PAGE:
As previously reported, I spoke last week at the Iowa Law Review Symposium on The Future of Legal Education. The CHR discussed some of the festivities. Here’s some tidbits from that article (which didn’t report on my panel or talk):
- Law schools are not moving with changing times. Richard A. Matasar, dean of New York Law School said “we’re all old dogs trying to learn some new tricks, and all of us old dogs have got tenure and we’re not going any place.” Erwin Chemerinsky, the inaugural dean of the University of California at Irvine School of Law, described law schools as “remarkably resistant to change.”
- Law schools are too expensive, particularly when they try to offer something new. Chemerinsky bragged about offering “hands-on, interdisciplinary study,” but then said this cost $40,000 for California residents and $50,000 for out-of-state students.
- They’re too interdisciplinary and removed from practical reality. Law schools are, according to Chemerinsky, “bringing in faculty members from fields like economics and psychology,” but this means increasing “the number of faculty members who are far removed from the day-to-day realities of practice. If our primary mission is training lawyers, how successful can we be if a large proportion of our faculty have never practiced law?” Certainly nobody else will train students for practice. [ATL reports the now-disintegrating Howrey has canceled its famous summer Howrey Bootcamp, which the firm described as offering “an entirely unique approach to associate recruitment and training.”]
- Law schools should get back to basics. Althouse commented on the Chron article (HT Law Blog) that she would love a new school that “wasn’t bound by decades of tradition” (Chemerinsky’s description of his school) make “a deliberate decision to embrace tradition. Let’s get a bunch of tough Socratic lawprofs in front of a classroom of students.”
So what’s a law school to do? Here’s a suggestion: let the market decide. As I said last week:
If the market were freed from the constraints of licensing and mandatory accreditation, it could better produce the sort of law society needs at a price it can pay.
Indeed, this is already happening. As discussed in my Death of Big Law and in Kobayashi and my Law’s Information Revolution, market forces breaking down the legal profession’s regulatory walls, including the profession’s lock on law school accreditation.
What might a free market for legal education say? The answer, I think, is none of the above. The critiques of and suggestions for legal education all assume that law practice will continue much as it has for generations or centuries. This assumption is totally unrealistic given the fundamental changes in every other area of modern life. What lawyers (or as I call then, “legal experts”) will do is likely to fundamentally change, and with it legal education.
What might this mean? My current thinking is in my paper for the Iowa symposium, Practicing Theory: Legal Education for the Twenty-First Century. Here’s the abstract:
Law practice and legal education are facing fundamental changes. Many assume that these changes will force law schools to give up on theory and focus more on training students for the practice of law. However, this essay shows that the future may be more uncertain and complex. The only thing that is certain is that law schools may face, for the first time, the need to provide the type of education the market demands rather than serving lawyers’ and law professors’ preferences. Legal educators must respond to these demands by serving not just the existing U.S. market for legal services but also a global market for legal information. This may call for training in some, but not all, of the theories and disciplines that have been developing in law schools.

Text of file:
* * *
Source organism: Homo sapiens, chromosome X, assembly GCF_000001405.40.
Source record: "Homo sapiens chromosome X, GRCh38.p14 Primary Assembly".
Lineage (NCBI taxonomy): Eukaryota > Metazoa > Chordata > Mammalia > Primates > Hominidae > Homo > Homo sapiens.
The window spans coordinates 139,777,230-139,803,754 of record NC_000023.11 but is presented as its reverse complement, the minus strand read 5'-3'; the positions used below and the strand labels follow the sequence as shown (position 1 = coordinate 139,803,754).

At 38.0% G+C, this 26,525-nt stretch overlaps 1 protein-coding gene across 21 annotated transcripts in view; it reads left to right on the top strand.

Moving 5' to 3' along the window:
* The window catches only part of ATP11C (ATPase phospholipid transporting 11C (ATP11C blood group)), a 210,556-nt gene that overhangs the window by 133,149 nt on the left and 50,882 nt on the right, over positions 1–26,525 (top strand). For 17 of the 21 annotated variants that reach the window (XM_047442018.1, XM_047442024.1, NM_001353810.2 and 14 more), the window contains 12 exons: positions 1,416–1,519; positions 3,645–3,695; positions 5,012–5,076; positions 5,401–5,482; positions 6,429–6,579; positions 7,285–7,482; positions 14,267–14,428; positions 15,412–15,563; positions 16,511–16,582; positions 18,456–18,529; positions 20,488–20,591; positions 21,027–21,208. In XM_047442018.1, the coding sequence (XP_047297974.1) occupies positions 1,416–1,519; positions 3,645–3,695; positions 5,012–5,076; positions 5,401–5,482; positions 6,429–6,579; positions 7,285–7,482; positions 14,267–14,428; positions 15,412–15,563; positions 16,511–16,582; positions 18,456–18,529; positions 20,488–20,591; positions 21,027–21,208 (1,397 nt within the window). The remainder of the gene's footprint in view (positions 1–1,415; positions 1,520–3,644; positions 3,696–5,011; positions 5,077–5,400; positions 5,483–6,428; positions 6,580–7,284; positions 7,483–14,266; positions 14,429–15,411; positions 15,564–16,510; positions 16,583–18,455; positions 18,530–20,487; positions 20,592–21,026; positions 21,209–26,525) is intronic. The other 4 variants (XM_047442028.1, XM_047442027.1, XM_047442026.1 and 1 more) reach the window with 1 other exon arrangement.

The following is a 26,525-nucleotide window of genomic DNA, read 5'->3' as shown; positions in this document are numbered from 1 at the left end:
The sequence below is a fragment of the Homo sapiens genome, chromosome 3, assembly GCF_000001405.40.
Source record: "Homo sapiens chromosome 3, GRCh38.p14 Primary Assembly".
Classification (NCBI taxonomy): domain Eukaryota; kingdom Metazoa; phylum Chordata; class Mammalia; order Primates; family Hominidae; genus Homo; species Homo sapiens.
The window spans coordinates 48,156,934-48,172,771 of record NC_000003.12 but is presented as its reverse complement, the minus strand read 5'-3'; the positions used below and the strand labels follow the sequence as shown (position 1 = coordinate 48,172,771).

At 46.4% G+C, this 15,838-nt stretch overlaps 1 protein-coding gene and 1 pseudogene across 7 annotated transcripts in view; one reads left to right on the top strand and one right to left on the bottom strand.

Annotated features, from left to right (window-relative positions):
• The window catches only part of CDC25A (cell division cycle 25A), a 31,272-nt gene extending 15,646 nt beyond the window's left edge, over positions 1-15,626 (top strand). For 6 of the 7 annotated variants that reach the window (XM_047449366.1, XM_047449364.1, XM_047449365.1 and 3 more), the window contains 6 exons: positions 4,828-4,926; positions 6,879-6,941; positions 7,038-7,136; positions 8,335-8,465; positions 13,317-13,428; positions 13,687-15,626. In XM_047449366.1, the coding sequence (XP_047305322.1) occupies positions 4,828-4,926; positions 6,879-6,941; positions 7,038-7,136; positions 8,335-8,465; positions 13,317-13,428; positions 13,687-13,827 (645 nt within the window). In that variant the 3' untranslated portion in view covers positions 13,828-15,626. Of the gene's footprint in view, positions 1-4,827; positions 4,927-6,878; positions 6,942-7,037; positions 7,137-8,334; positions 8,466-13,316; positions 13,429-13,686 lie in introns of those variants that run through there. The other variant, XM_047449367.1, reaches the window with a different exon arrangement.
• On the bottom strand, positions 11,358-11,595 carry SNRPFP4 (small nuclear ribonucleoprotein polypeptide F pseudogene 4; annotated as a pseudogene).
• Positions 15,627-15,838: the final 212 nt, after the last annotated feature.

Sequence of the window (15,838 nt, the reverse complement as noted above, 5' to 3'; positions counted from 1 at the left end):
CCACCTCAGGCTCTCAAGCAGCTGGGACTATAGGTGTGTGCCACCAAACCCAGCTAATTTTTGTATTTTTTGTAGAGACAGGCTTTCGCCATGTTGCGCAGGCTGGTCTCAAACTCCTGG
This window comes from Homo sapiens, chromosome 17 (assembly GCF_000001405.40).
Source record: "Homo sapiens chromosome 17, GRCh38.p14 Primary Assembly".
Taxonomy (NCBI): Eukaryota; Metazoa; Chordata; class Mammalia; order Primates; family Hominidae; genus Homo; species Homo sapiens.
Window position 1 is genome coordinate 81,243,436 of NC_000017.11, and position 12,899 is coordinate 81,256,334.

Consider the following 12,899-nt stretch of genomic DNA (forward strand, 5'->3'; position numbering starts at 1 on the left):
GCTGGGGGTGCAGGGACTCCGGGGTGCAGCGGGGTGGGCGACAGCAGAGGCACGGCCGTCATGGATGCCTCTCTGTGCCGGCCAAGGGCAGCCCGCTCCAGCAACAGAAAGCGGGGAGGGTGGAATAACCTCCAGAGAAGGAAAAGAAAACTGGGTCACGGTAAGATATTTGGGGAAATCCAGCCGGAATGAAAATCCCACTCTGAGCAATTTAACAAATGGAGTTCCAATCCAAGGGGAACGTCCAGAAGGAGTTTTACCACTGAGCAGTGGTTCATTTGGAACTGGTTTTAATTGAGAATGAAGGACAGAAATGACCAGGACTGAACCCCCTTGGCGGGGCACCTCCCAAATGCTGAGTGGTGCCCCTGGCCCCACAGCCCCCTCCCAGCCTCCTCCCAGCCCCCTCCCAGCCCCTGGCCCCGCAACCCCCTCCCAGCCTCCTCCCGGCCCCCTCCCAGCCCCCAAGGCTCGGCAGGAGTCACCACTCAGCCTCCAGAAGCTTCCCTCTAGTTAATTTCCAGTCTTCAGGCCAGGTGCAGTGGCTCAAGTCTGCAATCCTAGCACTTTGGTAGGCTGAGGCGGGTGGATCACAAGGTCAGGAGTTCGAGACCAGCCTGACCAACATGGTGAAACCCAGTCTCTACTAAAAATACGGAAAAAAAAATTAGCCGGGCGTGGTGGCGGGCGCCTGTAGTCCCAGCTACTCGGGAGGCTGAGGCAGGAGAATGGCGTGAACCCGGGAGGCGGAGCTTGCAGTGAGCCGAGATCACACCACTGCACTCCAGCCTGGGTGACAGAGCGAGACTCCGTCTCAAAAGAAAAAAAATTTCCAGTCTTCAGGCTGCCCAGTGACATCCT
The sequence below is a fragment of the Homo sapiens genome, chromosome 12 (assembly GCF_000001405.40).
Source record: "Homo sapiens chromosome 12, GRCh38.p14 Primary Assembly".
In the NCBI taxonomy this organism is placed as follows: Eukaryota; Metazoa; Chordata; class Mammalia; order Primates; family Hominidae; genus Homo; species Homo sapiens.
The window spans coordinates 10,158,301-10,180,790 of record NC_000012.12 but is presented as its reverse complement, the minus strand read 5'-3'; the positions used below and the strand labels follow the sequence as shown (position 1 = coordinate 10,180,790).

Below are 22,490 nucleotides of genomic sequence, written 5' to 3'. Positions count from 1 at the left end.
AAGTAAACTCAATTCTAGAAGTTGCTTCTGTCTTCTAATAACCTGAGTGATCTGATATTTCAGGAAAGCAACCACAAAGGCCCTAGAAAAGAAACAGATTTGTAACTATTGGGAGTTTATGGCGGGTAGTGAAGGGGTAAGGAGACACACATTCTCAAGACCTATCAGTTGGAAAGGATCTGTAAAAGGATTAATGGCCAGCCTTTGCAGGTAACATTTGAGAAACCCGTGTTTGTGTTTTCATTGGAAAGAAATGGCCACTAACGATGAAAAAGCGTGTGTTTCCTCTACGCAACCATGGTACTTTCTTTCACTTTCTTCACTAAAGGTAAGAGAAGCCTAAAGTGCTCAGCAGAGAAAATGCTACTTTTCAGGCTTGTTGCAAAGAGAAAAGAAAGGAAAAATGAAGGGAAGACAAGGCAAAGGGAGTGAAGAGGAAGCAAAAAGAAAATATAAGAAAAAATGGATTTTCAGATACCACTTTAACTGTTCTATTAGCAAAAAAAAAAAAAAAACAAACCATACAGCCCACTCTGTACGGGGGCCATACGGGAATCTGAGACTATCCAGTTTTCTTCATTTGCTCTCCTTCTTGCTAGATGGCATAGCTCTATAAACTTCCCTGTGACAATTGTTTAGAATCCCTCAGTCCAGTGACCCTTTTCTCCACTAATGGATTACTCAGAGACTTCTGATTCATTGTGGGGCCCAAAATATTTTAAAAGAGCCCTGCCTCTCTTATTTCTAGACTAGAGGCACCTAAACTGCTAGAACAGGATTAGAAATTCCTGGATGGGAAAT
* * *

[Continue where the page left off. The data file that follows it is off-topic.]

The article’s central and most surprising claim is that theory is quite relevant to what legally trained people will be doing and therefore how they should be trained. That is because of the “information revolution” Kobayashi & I describe in our article linked above. The market is chipping away at the traditional “bespoke” model of one-to-one legal advice, complex systems designed by and for lawyers, and the separation between US lawyers and other professionals and other countries. Replacing them is a “legal information market” in which law is global, multi-disciplinary, manipulated by computers, and sold as products to consumers and as information capital markets.
The lawyer of the future will have to be trained not just as an adviser to individual clients and litigator, but as a collaborator, manufacturer, lawmaker, information engineer, capitalist and participants in a global community. As I say in the paper:
The key implication of these developments for legal education is that although law students formerly practiced law made primarily by a relatively narrow group of policymakers, future lawyers may be more directly involved in creating laws and other basic legal materials. * * *
In contrast to lawyers’ traditional roles, legal experts competing in the new legal markets . . . may be more like designers creating legal materials than mechanics using them. Thus, the lessons of the ivory tower might become more useful than has previously been supposed in training law students. . . . [T]omorrow’s practitioners may be earning money from academic subjects imported into the law-school curriculum such as philosophy, jurisprudence, psychology, history, linguistics, computer science, and empirical analysis. . . . [L]aw schools should not assume that lawyers will continue to do only what they have been doing for the last century.
My crystal ball is cloudy, but it at least suggests that lawyers and legal educators should abandon their comfortable assumptions about what law practice and legal education will and should entail. This will be for markets to decide, and markets are often surprising.